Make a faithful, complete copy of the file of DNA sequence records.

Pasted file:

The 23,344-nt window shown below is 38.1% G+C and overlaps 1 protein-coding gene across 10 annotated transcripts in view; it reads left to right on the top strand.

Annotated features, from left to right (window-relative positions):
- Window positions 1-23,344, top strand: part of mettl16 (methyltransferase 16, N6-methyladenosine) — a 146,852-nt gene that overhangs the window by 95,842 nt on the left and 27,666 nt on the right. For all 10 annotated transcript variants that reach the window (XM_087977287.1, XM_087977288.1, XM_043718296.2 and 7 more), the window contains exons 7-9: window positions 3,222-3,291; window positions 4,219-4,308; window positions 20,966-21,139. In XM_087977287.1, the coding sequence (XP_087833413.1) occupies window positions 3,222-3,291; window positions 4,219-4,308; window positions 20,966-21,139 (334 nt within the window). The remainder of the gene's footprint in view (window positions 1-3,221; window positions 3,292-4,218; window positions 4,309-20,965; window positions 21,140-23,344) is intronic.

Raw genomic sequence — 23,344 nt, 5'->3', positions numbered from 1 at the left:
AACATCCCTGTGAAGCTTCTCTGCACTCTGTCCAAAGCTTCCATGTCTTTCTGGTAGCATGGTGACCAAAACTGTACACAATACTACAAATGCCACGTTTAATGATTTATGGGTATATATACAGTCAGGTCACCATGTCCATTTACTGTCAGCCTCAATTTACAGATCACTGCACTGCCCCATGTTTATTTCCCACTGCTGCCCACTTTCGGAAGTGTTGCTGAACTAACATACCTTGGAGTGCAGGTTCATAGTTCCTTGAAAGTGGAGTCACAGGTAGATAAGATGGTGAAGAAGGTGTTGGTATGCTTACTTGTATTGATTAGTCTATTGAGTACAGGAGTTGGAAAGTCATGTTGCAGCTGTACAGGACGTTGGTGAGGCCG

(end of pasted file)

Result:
The 23,344-nt window shown below is 38.1% G+C and overlaps 1 protein-coding gene across 10 annotated transcripts in view; it reads left to right on the top strand.

Annotated features, from left to right (window-relative positions):
- Window positions 1-23,344, top strand: part of mettl16 (methyltransferase 16, N6-methyladenosine) — a 146,852-nt gene that overhangs the window by 95,842 nt on the left and 27,666 nt on the right. For all 10 annotated transcript variants that reach the window (XM_087977287.1, XM_087977288.1, XM_043718296.2 and 7 more), the window contains exons 7-9: window positions 3,222-3,291; window positions 4,219-4,308; window positions 20,966-21,139. In XM_087977287.1, the coding sequence (XP_087833413.1) occupies window positions 3,222-3,291; window positions 4,219-4,308; window positions 20,966-21,139 (334 nt within the window). The remainder of the gene's footprint in view (window positions 1-3,221; window positions 3,292-4,218; window positions 4,309-20,965; window positions 21,140-23,344) is intronic.

Raw genomic sequence — 23,344 nt, 5'->3', positions numbered from 1 at the left:
AACATCCCTGTGAAGCTTCTCTGCACTCTGTCCAAAGCTTCCATGTCTTTCTGGTAGCATGGTGACCAAAACTGTACACAATACTACAAATGCCACGTTTAATGATTTATGGGTATATATACAGTCAGGTCACCATGTCCATTTACTGTCAGCCTCAATTTACAGATCACTGCACTGCCCCATGTTTATTTCCCACTGCTGCCCACTTTCGGAAGTGTTGCTGAACTAACATACCTTGGAGTGCAGGTTCATAGTTCCTTGAAAGTGGAGTCACAGGTAGATAAGATGGTGAAGAAGGTGTTGGTATGCTTACTTGTATTGATTAGTCTATTGAGTACAGGAGTTGGAAAGTCATGTTGCAGCTGTACAGGACGTTGGTGAGGCCG